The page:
The debate then will shift to methodology.

    I don’t doubt, given the climate of cuts in the voluntary sector, this will also be used to create an argument for more funding.

    Tell them Rumbold, its a recipe for disaster and it will not contribute anything towards their own reputation.

    And if they are genuinely interested in doing it properly, and need assistance then let them know there is help at hand.

  4. platinum786 — on 23rd August, 2011 at 3:56 pm  

    A great idea, but a silly method to collect the data.

    Firstly, surely it would be better to also approach the people who decided to go to the shariah courts?

    Secondly, it’s an online Survey with no method of verifying the data within it is accurate. I just filled one out. Whats to say others with an agenda won’t do so either. Take the example of the fat man voted the publics choice to become a next model.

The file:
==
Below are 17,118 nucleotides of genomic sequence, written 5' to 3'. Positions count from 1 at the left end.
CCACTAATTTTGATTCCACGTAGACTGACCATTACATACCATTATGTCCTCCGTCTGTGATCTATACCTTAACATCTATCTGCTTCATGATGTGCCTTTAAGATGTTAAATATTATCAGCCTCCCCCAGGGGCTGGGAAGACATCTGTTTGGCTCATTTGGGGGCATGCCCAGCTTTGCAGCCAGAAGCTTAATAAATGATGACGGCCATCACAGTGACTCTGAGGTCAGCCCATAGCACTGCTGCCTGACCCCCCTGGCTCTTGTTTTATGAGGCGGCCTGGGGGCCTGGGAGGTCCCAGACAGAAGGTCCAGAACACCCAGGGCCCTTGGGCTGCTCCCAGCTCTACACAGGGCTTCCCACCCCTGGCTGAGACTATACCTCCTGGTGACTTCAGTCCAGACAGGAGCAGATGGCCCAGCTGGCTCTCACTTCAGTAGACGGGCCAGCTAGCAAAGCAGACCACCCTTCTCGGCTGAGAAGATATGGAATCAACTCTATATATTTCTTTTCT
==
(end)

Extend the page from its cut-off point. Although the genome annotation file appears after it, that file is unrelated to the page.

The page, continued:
5. Refresh — on 23rd August, 2011 at 4:08 pm  

    I would also add that they are not the right people to collect the data as they have already prejudged the situation, going by their website.

  6. Sarah AB — on 23rd August, 2011 at 4:26 pm  

    I think (because of agendas on both sides) one might want to approach any *statistics* the survey threw up with scepticism – but the results might offer some specific information about particular courts, trends or cases, which could be verifed and which might be useful.

  7. Refresh — on 23rd August, 2011 at 4:36 pm  

    Sarah AB, you are wrong.

    What it will throw out is a lot of heat and very little light.